In 1978, as a sophomore in college, I was assigned to read Fahrenheit 451 by Ray Bradbury and then write an essay for the English class. Fahrenheit 451 was written in 1953; it presents an American society where books have been personified and outlawed and "firemen" burn any that are found. The novel follows Guy Montag, a fireman who becomes disillusioned with his role of censoring literature and destroying knowledge, eventually quitting his job and committing himself to the preservation of literary and cultural writings.
I remember that I closed my essay by saying, "It is a great, scary, science fiction book, but luckily it will never happen here.” How wrong I was.
Recently passed state and local legislation is dictating what schools may or may not teach and what students may or may not read. Over 3,000 different titles were banned or censored by school districts so far. Nearly 60% of those bans were aimed at classrooms and school libraries, and most of the targeted books were by or about racial minorities or LGBTQ people. Broad, vaguely defined prohibitions on teaching "critical race theory" and other allegedly divisive topics in classrooms have compelled many teachers to alter their curricula or quit. In Florida, a textbook publisher even had to completely remove a purely factual passage on George Floyd's murder and the subsequent Black Lives Matter protests. In a dozen states, teachers and school librarians now face potential prison time for violating the bans. It isn't just individual books being "removed, restricted, suppressed in public schools" anymore, said Kasey Meehan of the PEN America foundation. “It's a set of ideas, it's themes, it's identities, it's knowledge on the history of our country."
Even poems are getting banned. Florida did away with "The Hill We Climb" written by Amanda Gorman for the 2021 Presidential Inauguration. The poem contains one of the most moving lines ever written about our country following the Jan. 6 attack on the Capitol: “Somehow we weathered and witnessed a nation that isn’t broken, but simply unfinished.”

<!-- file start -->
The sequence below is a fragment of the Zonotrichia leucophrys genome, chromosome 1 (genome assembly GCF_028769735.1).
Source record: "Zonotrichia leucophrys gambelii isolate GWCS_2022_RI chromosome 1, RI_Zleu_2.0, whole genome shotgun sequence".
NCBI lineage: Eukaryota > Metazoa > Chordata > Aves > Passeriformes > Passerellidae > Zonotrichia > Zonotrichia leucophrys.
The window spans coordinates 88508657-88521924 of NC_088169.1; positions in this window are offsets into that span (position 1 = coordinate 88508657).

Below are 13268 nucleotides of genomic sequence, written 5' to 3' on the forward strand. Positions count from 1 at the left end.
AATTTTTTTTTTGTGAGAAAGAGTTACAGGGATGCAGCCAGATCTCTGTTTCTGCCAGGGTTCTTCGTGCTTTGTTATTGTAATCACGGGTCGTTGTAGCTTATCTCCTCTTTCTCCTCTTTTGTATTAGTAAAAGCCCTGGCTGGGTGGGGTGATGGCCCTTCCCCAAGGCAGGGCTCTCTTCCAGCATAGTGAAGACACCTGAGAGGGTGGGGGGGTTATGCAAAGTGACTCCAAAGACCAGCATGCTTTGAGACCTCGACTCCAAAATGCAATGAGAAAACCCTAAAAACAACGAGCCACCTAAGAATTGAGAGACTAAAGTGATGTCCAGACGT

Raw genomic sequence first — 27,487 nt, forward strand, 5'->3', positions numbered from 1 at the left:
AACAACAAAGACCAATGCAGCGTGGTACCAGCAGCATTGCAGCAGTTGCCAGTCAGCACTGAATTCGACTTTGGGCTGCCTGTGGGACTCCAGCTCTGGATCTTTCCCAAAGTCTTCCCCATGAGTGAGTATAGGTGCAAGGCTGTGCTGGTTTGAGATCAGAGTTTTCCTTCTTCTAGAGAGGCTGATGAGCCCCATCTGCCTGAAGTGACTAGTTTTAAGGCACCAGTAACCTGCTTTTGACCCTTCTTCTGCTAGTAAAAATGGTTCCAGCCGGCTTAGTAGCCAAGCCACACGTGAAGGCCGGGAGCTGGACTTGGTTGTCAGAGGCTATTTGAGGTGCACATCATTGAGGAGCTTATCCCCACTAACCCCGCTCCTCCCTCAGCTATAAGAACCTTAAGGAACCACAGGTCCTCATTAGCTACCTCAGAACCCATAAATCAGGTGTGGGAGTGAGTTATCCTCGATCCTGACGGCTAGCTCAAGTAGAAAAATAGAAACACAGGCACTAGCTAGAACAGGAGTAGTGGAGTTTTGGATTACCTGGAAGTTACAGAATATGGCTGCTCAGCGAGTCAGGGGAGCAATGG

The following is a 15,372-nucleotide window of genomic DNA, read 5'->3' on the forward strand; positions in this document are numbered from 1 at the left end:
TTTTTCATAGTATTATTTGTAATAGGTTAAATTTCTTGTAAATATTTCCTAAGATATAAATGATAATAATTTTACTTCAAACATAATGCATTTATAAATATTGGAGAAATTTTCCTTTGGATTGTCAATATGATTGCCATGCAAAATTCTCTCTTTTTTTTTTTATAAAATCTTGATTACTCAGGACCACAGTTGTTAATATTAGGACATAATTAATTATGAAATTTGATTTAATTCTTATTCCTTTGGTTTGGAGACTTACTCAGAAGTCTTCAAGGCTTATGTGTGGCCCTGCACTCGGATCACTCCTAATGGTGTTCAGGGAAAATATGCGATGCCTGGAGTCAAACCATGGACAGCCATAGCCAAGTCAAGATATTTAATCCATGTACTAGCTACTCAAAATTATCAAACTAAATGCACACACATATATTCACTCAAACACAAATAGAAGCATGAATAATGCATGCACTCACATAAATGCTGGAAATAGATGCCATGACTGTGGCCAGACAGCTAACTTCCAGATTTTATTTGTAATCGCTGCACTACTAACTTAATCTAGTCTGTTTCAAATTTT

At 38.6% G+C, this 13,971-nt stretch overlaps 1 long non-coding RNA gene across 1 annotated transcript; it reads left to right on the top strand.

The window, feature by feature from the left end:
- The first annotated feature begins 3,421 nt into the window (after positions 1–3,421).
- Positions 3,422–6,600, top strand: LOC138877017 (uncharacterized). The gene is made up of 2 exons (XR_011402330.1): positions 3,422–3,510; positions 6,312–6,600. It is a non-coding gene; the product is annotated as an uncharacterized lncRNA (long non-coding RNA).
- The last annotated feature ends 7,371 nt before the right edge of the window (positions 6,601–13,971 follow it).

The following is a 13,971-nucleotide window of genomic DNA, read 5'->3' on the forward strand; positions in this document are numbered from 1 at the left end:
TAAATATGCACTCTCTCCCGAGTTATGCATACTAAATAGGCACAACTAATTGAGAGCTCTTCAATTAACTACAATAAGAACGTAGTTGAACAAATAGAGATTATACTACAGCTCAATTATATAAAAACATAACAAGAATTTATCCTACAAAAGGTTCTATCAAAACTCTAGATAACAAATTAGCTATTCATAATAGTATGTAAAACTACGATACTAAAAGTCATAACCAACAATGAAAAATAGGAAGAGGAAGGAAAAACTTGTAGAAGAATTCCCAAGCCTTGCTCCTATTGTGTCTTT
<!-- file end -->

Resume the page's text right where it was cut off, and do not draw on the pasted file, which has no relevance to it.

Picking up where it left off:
Apparently our state's politicians think that printed words are more dangerous than bullets.
But people are fighting back. The irony?
A Utah school district has banned the Bible for elementary and middle school students after it was determined to be “too vulgar” and “too violent” for younger readers. The move came after a parent in the district grew frustrated by other efforts to ban books in schools.
We are heading toward a "1984" Orwellian reality. The book, written in 1949, is a cautionary tale that centers on the consequences of totalitarianism, mass surveillance and repressive regimentation of people and behaviors within society. The novel examines the role of truth and facts within societies and the ways in which they can be manipulated. Through the Ministry of Truth, the Party engages in omnipresent government surveillance, historical negationism, and constant propaganda to persecute individuality and independent thinking. Sounds familiar?
In 1999 The Advocate listed the 100 Best Lesbian and Gay novels selected by the Publishing Triangle.
For now I will only list the 5 books that had a great impact on my life:
1) Giovanni's Room by James Baldwin
2) Dancer from the Dance by Andrew Holleran
3) The Front Runner by Patricia Nell Warren
4) A Single Man by Christopher Isherwood
5) The Boys of Boise by John Gerassi
You can probably find them all at the Stonewall Library in Fort Lauderdale. These books must be preserved and treasured to make sure the LGBTQ community is not erased from society.